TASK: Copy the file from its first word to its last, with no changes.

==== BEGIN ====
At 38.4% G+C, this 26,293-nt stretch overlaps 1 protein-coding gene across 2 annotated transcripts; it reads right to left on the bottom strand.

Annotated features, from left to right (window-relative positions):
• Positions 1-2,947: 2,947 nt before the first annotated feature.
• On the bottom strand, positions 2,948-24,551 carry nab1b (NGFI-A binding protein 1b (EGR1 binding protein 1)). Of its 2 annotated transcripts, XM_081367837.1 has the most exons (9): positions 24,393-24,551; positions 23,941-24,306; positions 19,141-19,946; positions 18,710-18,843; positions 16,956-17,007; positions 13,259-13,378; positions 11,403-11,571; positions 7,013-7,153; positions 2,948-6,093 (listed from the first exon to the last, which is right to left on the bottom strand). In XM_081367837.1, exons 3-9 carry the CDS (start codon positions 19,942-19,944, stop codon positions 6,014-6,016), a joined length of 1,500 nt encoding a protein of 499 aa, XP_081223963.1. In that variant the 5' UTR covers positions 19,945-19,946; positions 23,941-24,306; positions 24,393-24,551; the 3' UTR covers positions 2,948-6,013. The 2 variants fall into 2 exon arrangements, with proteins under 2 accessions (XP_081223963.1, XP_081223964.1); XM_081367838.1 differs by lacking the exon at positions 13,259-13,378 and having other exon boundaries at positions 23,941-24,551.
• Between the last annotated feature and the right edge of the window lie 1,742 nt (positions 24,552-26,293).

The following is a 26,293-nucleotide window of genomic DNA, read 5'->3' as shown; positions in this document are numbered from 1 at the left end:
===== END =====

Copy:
At 38.4% G+C, this 26,293-nt stretch overlaps 1 protein-coding gene across 2 annotated transcripts; it reads right to left on the bottom strand.

Annotated features, from left to right (window-relative positions):
• Positions 1-2,947: 2,947 nt before the first annotated feature.
• On the bottom strand, positions 2,948-24,551 carry nab1b (NGFI-A binding protein 1b (EGR1 binding protein 1)). Of its 2 annotated transcripts, XM_081367837.1 has the most exons (9): positions 24,393-24,551; positions 23,941-24,306; positions 19,141-19,946; positions 18,710-18,843; positions 16,956-17,007; positions 13,259-13,378; positions 11,403-11,571; positions 7,013-7,153; positions 2,948-6,093 (listed from the first exon to the last, which is right to left on the bottom strand). In XM_081367837.1, exons 3-9 carry the CDS (start codon positions 19,942-19,944, stop codon positions 6,014-6,016), a joined length of 1,500 nt encoding a protein of 499 aa, XP_081223963.1. In that variant the 5' UTR covers positions 19,945-19,946; positions 23,941-24,306; positions 24,393-24,551; the 3' UTR covers positions 2,948-6,013. The 2 variants fall into 2 exon arrangements, with proteins under 2 accessions (XP_081223963.1, XP_081223964.1); XM_081367838.1 differs by lacking the exon at positions 13,259-13,378 and having other exon boundaries at positions 23,941-24,551.
• Between the last annotated feature and the right edge of the window lie 1,742 nt (positions 24,552-26,293).

The following is a 26,293-nucleotide window of genomic DNA, read 5'->3' as shown; positions in this document are numbered from 1 at the left end: